Every winter, New Delhi’s Air Quality Index (AQI) becomes a central talking point amongst mainstream media, policymakers, and on social media. However, the issue of toxic air goes beyond the administrative boundaries of Delhi-NCR and affects millions of people – especially those residing in the Indo-Gangetic Plain (IGP).
The land-locked region, covering an area of about 700,000 square kilometres, is home to 40% of India’s population across five states and two union territories. The population density of the region is more than three times that of the rest of the country (AQLI, 2019). It is also the epicentre of the country’s ambient air quality crisis, yet has received scant attention from state authorities.
The geographical region of the IGP, however, extends beyond India. It includes most of northern and eastern India, half of Pakistan, the whole of Bangladesh, and southern Nepal (NGT, 2021). Combined with unregulated industrial growth, unfavourable topographical and meteorological conditions have exacerbated the health impacts of air pollution on its population. To tackle this issue, air pollution needs to be seen as a transboundary problem.
The Centre for Research on Energy and Clean Air (CREA) has released a report highlighting the poor, and sometimes entirely lacking, infrastructure and a systematic plan to mitigate the emission of toxic pollutants during heavy pollution days.
- Continuous Ambient Air Quality Monitoring Stations (CAAQMS) increased from 59 stations across 23 cities in 2017-18 to 185 stations across 85 cities in 2022-23 in the seven Indo-Gangetic Plain (IGP) states and union territories in northern India. These are Punjab, Chandigarh, Haryana, Delhi, Uttar Pradesh, Bihar, and West Bengal.
- Only 23 of 85 cities with 185 CAAQMS have two or more stations installed as of January 2023. All other cities just have one CAAQMS installed to assess the real-time ambient air quality of the city.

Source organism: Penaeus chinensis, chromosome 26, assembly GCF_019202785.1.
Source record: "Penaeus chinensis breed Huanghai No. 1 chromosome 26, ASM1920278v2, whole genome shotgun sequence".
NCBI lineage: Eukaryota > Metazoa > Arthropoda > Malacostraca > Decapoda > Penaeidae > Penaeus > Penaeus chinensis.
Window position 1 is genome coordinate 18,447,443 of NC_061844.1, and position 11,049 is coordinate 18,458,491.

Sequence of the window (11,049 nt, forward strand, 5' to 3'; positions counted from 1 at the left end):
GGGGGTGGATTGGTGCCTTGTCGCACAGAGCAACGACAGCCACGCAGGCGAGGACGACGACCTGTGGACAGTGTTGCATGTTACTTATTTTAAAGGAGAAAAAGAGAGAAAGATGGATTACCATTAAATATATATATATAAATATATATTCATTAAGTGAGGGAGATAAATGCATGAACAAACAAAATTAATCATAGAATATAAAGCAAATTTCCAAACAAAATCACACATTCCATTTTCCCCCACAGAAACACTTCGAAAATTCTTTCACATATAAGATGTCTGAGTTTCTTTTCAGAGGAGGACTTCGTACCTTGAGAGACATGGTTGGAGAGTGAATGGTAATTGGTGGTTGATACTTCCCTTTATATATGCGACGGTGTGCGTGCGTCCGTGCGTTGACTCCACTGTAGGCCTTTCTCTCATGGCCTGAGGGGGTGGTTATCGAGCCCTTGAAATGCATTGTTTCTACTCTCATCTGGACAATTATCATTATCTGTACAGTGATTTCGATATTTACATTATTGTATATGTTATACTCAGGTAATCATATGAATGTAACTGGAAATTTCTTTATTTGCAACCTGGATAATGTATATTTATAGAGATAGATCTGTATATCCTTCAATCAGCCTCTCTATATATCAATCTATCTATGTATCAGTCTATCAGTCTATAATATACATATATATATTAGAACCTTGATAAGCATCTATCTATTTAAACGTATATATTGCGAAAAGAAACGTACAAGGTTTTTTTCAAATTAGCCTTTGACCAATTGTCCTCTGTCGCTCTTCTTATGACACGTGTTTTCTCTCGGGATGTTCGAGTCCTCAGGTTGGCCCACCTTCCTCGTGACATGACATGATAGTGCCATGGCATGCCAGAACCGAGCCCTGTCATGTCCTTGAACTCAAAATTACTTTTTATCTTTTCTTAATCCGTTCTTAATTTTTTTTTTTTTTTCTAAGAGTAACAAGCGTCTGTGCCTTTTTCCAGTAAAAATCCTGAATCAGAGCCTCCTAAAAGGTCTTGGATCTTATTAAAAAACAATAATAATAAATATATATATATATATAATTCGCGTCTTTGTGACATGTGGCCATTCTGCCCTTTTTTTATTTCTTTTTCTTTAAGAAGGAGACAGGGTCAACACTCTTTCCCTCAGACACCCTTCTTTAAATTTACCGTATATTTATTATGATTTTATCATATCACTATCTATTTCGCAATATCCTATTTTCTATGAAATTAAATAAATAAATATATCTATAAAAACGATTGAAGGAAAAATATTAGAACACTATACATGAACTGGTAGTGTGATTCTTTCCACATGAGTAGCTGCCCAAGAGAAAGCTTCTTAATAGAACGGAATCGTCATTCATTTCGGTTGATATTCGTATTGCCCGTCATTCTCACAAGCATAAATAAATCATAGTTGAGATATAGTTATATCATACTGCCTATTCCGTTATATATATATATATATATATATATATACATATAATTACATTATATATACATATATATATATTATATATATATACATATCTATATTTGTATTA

- Seven of the 39 non-attainment cities in the IGP region do not have a single CAAQMS. These are Naya Nangal (Punjab), Pathankot/Dera Baba (Punjab), Dera Bassi (Punjab), Anpara (Uttar Pradesh), Gajraula (Uttar Pradesh), Raebareli (Uttar Pradesh)
and Barrackpore (West Bengal). All 39 non-attainment cities have formulated GRAP. Apart from Kolkata, 36 are available publicly as per the National Clean Air Programme (NCAP) portal PRANA and State Pollution Control Board (SPCB)/ Pollution Control Committee (PCC) websites.
- Between October 1, 2022, and February 15, 2023, 26 cities reported PM2.5 levels under the ‘Severe+’ category, 38 cities reported ‘Severe’, and 78 cities ‘Very Poor’ air quality. Non-attainment cities and the National Capital Region (NCR) should initiate GRAP implementation as soon as air quality reaches ‘Poor’ levels.
- No city beyond Delhi-NCR had any public communication or direction to the relevant stakeholders about the implementation of GRAP stages between October 1, 2022, and February 15, 2023, indicating failure of the regulation. Interagency communications such as minutes of meetings of the Task Force or City Implementation Committee under NCAP regarding GRAP are not available publicly on State Pollution Control Board websites either.
- Among the IGP states and UTs, highest particulate matter levels were reported in towns of Bihar which have recently strengthened their real-time ambient air quality network. The true extent of the issue of continuously deteriorating air quality could be several-fold worse and can be analysed only with more monitoring stations.